February 3, 2017
- Six scientific and medical organizations, including the American Association for Cancer Research, called on the Trump administration to consider the negative impact of denying people from seven countries entry to the United States. “We remain deeply concerned that restricting travel will prohibit participation in scientific meetings, where cutting-edge science and treatment methods are often first introduced,” they said. The order will also limit international collaborations, they noted, and “any loss of researchers and physicians will render the U.S. less competitive over time.”
- President Trump’s proposal to slash regulations around drug development had a mixed reception. According to FierceBiotech, one lawmaker expressed concern that Trump “would consider putting the profits of pharmaceutical corporations ahead of safety.” PhRMA and BIO, however, appeared more upbeat about removing “outdated regulations that drive up costs and slow innovation,” estimating that limiting regulation could create 350,000 jobs over the next decade.
- The House Committee on Energy and Commerce asked President Trump to clarify the potential impact of a federal hiring freeze on the FDA. Noting that the Cures Act, signed into law last December, includes provisions to assist the FDA in recruiting and retaining new scientific and technical staff, the committee queried whether this hiring authority would now be frozen, and, if yes, why. “Hamstringing the ability of our most critical public health agency to hire the personnel needed will hamper the FDA’s ability to fulfill its mission,” they concluded.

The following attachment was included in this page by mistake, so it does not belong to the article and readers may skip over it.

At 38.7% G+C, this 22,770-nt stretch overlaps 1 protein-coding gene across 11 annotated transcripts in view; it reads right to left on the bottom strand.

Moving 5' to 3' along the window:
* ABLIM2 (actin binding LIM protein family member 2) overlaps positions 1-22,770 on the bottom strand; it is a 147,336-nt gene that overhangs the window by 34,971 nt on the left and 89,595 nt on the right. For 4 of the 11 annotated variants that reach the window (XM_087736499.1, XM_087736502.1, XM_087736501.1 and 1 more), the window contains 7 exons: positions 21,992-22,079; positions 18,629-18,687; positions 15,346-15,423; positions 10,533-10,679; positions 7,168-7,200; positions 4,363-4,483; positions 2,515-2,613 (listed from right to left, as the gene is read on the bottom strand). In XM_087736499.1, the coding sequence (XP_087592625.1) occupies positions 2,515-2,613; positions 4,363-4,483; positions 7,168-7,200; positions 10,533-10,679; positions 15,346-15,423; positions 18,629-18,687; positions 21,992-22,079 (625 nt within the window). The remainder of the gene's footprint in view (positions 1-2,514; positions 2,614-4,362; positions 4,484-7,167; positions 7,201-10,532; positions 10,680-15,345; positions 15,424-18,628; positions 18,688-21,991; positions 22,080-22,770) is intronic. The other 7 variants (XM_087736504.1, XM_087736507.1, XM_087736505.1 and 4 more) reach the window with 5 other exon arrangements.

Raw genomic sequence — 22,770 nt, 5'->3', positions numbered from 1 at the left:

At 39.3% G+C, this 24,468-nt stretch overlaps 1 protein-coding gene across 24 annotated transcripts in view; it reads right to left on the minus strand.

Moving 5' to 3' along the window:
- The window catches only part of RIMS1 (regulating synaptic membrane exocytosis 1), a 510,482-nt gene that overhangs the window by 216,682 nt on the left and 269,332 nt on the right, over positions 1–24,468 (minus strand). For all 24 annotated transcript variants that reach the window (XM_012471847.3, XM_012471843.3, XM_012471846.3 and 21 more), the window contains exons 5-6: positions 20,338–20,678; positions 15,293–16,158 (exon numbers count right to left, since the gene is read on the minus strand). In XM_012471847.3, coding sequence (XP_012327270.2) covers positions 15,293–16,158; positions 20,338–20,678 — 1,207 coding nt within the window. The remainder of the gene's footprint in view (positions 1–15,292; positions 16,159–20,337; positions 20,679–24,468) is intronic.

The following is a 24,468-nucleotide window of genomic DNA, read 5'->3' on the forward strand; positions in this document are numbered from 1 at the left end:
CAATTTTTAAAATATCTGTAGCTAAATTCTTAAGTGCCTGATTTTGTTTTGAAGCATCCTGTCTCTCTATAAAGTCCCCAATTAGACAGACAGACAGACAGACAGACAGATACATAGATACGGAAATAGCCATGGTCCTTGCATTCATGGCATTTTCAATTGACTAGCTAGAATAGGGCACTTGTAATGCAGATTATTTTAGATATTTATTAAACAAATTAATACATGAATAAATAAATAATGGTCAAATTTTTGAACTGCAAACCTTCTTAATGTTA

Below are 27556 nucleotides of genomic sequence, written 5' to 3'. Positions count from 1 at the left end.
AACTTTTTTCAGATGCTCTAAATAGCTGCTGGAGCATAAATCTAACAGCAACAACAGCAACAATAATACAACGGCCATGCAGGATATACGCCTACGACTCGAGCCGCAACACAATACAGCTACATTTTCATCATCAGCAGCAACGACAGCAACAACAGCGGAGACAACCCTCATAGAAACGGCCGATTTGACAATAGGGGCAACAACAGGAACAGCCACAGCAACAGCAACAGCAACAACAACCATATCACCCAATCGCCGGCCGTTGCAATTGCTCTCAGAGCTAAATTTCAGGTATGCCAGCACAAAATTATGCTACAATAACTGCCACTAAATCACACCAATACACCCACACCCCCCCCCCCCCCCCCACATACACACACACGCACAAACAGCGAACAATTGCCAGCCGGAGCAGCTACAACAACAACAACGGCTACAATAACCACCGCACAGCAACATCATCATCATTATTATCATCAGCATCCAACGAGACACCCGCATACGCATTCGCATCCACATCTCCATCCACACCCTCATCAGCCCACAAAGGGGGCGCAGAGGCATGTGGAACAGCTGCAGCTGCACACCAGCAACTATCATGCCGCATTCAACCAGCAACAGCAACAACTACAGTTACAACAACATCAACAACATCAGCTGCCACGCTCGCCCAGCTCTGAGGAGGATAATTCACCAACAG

- Guardant Health announced a multiyear partnership with The University of Texas MD Anderson Cancer Center in Houston, aimed at making comprehensive liquid biopsy a standard part of cancer care. The company will help MD Anderson build multiple liquid biopsy centers to speed the development of novel noninvasive assays using Guardant’s Digital Sequencing technology.
- Roughly 9.9% of patients with colorectal cancer harbor germline cancer susceptibility gene mutations, researchers reported in the Journal of Clinical Oncology. This prevalence is higher than expected: Until now, physicians have focused on patients with hereditary Lynch syndrome (LS), about 3% in all, who are known to be at high risk for colorectal cancer. Germline mutations were found in non-LS genes, notably BRCA1/2; the researchers concluded that genetic factors underlying this disease “extend beyond well-recognized familial syndromes and are markedly more common than previously appreciated.”
- According to a Nature Medicine study, although Ewing sarcomas share a DNA methylation signature, they also exhibit considerable epigenetic heterogeneity. Examining 140 samples of this bone cancer, the researchers observed consistent hypomethylation around EWS–FLI1, the fusion oncogene that marks this disease. Additionally, they reported epigenetic variation among tumors that fell along a continuum between mesenchymal and stem cell signatures; this heterogeneity was particularly pronounced in patients with metastatic disease.
Cancer Discovery Editorial Office